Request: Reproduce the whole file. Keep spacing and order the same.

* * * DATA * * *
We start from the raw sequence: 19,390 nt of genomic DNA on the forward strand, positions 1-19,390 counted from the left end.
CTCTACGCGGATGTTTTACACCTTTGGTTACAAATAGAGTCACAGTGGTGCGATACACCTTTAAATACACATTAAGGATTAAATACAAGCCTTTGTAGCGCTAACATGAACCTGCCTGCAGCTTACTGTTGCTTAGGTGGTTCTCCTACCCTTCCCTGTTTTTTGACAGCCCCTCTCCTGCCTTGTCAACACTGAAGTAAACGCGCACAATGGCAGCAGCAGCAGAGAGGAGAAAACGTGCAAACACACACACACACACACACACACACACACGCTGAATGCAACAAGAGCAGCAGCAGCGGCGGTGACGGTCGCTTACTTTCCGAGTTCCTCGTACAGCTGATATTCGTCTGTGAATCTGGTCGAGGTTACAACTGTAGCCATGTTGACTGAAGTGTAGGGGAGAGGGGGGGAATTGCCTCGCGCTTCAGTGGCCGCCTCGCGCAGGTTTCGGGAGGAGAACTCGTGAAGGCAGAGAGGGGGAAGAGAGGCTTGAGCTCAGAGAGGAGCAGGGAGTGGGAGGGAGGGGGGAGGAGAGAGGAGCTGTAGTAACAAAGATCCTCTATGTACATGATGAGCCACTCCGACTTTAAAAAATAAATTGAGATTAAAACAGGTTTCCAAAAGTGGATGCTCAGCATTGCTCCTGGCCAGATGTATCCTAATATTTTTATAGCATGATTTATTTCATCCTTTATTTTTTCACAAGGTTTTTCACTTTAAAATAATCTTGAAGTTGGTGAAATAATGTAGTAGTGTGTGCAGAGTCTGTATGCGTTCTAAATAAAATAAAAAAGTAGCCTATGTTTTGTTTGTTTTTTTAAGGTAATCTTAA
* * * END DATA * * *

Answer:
We start from the raw sequence: 19,390 nt of genomic DNA on the forward strand, positions 1-19,390 counted from the left end.
CTCTACGCGGATGTTTTACACCTTTGGTTACAAATAGAGTCACAGTGGTGCGATACACCTTTAAATACACATTAAGGATTAAATACAAGCCTTTGTAGCGCTAACATGAACCTGCCTGCAGCTTACTGTTGCTTAGGTGGTTCTCCTACCCTTCCCTGTTTTTTGACAGCCCCTCTCCTGCCTTGTCAACACTGAAGTAAACGCGCACAATGGCAGCAGCAGCAGAGAGGAGAAAACGTGCAAACACACACACACACACACACACACACACACGCTGAATGCAACAAGAGCAGCAGCAGCGGCGGTGACGGTCGCTTACTTTCCGAGTTCCTCGTACAGCTGATATTCGTCTGTGAATCTGGTCGAGGTTACAACTGTAGCCATGTTGACTGAAGTGTAGGGGAGAGGGGGGGAATTGCCTCGCGCTTCAGTGGCCGCCTCGCGCAGGTTTCGGGAGGAGAACTCGTGAAGGCAGAGAGGGGGAAGAGAGGCTTGAGCTCAGAGAGGAGCAGGGAGTGGGAGGGAGGGGGGAGGAGAGAGGAGCTGTAGTAACAAAGATCCTCTATGTACATGATGAGCCACTCCGACTTTAAAAAATAAATTGAGATTAAAACAGGTTTCCAAAAGTGGATGCTCAGCATTGCTCCTGGCCAGATGTATCCTAATATTTTTATAGCATGATTTATTTCATCCTTTATTTTTTCACAAGGTTTTTCACTTTAAAATAATCTTGAAGTTGGTGAAATAATGTAGTAGTGTGTGCAGAGTCTGTATGCGTTCTAAATAAAATAAAAAAGTAGCCTATGTTTTGTTTGTTTTTTTAAGGTAATCTTAA